3.1 Floor Pans
The floor pans were actually in a good shape, the usual rot near the jack support as to be expected, but that was all. Even the area underneath the battery was fine, corroded some, however no rot (it looks bad on the picture, in reality it isn’t). So I have decided to keep the original floor pans as these are by far the best quality, repair the two corners behind (jack support area), remove all tectyl and whatever was used, grid blast the whole lot and use RX5/RX10 from Caprotech to seal the metal and as a final protection.
So both areas near the jack supports were repaired as shown in the pictures below.
With this the chassis was ready to be fully stripped and grid blasted.
Next RX5, seam sealer and RX10 are applied.
Finally ending up with a fully restored and refurbished bare chassis waiting to be reassembled.
3.2 Chassis Head
One of the rust / rot sensitive areas of a VW 1302 type beetle – the chassis head. First start was to rebuild the Napoleon hat outer parts. I tried to keep as much of the original Napoleon hat as only the ends were gone. And I mean really gone, the left side end was virtually missing and reconstructed with filler…
In one of the pictures below you can see that the bottom plate underneath the Napoleon hat needs to be replaced as well, that will be done later.
Also the bottom plate of the chassis head needed partial replacement (the lowest point underneath the Napoleon head which is a typical water pocket and notorious for rot, also in this case).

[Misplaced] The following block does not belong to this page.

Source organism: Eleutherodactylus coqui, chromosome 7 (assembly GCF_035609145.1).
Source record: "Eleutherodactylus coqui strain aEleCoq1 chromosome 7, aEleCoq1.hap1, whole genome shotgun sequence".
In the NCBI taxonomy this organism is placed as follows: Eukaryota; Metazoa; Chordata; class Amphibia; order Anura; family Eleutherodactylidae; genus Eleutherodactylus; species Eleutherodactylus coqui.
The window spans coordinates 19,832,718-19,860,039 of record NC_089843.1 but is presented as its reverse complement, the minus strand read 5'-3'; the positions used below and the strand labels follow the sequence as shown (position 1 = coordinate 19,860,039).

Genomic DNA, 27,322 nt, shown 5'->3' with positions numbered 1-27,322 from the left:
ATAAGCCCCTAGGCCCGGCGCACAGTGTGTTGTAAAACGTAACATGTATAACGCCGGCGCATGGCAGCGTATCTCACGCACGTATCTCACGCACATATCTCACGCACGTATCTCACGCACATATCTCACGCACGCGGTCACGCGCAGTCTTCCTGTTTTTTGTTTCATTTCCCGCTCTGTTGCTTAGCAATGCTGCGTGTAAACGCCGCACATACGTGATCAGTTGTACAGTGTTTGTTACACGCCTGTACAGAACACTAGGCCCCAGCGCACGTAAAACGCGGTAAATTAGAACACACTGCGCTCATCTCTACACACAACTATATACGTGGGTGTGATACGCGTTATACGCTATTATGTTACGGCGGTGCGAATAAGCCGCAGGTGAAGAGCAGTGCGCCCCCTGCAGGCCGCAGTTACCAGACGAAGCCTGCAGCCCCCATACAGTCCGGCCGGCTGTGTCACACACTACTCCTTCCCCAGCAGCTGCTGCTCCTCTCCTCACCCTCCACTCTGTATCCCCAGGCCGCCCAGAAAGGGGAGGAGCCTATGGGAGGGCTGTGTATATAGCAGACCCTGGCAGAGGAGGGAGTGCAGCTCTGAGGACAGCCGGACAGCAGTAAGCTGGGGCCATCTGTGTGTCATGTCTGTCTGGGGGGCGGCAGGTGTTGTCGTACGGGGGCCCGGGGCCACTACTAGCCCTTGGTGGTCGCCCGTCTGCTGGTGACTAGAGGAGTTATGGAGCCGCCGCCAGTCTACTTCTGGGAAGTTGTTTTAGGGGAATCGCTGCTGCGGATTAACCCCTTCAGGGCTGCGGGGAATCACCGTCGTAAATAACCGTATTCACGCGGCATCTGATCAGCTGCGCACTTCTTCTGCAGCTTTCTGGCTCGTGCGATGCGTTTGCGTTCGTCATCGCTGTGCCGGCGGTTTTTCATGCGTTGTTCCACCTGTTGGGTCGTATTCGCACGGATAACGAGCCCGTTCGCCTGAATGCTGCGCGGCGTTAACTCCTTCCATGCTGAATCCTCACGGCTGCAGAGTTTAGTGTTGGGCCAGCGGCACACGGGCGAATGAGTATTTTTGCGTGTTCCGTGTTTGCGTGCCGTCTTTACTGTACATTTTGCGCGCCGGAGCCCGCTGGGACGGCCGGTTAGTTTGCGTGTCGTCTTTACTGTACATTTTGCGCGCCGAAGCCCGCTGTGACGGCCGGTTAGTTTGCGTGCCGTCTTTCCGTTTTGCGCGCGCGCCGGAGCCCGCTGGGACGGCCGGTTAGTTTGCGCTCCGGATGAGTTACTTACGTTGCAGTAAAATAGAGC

The front side of the bottom plate needed a small patch.
3.3 Front and Rear Suspension
Lots of time was needed an spend to refurbish the suspension parts. All items were grid blasted, the larger parts coated using RX5/RX10, smaller parts 2K epoxy primed and 2K black finished. Special attention was paid to bolts, nuts and washers – the good ones all grid blasted, bad ones replaced and as a finishing touch all passivated yellow as was quite common in the 1970-is.
Everything ready – time to start rebuilding towards a rolling chassis again!
3.5 Gearbox and Rear Axles
This was one of the few subprojects that can be done in one weekend – refurbishment of the rear axles. The joints felt solid, no need to replace these, only the rubber boots needed replacement (partly torn, going bad). All was given a good clean and the axle shafts were grid blasted for a good painting (black chassis paint). Put everything together again and apply loads of grease – use the right one, I used molybdenum disulphide grease which is recommended for joints. I covered things up with rubber gloves at the ends as I have to store these axles for a while.
3.6 The Brakes
The car has been parked for years by now, dismantled so all braking fluid out, braking cylinders corroded and the brake lines have had their best years as well. For that reason I have decided to make a clean start and rebuild the entire braking system – new lines and new cylinders, starting with the master brake cylinder. No B-grade components, all break cylinders from ATE.
Than I moved on to bending, cutting and flaring the new brake lines, first time ever and quite an experience (some parts I had to redo three times as the result had to be exactly as I wanted it to be). I am pretty happy with the end result.
The rear wheel drum brakes were rebuilt first – the brake pads were still good enough to be reused (I guess these have been replaced not too long before I dismantled the car) as well as de drums itself, hence I have re-used these.
The four drums (yes, no front disc brakes!) were all in pretty good shape, hardly any wear, only some surface rust, so a good gridblast and clean followed by a fresh paint coat will do the job for now.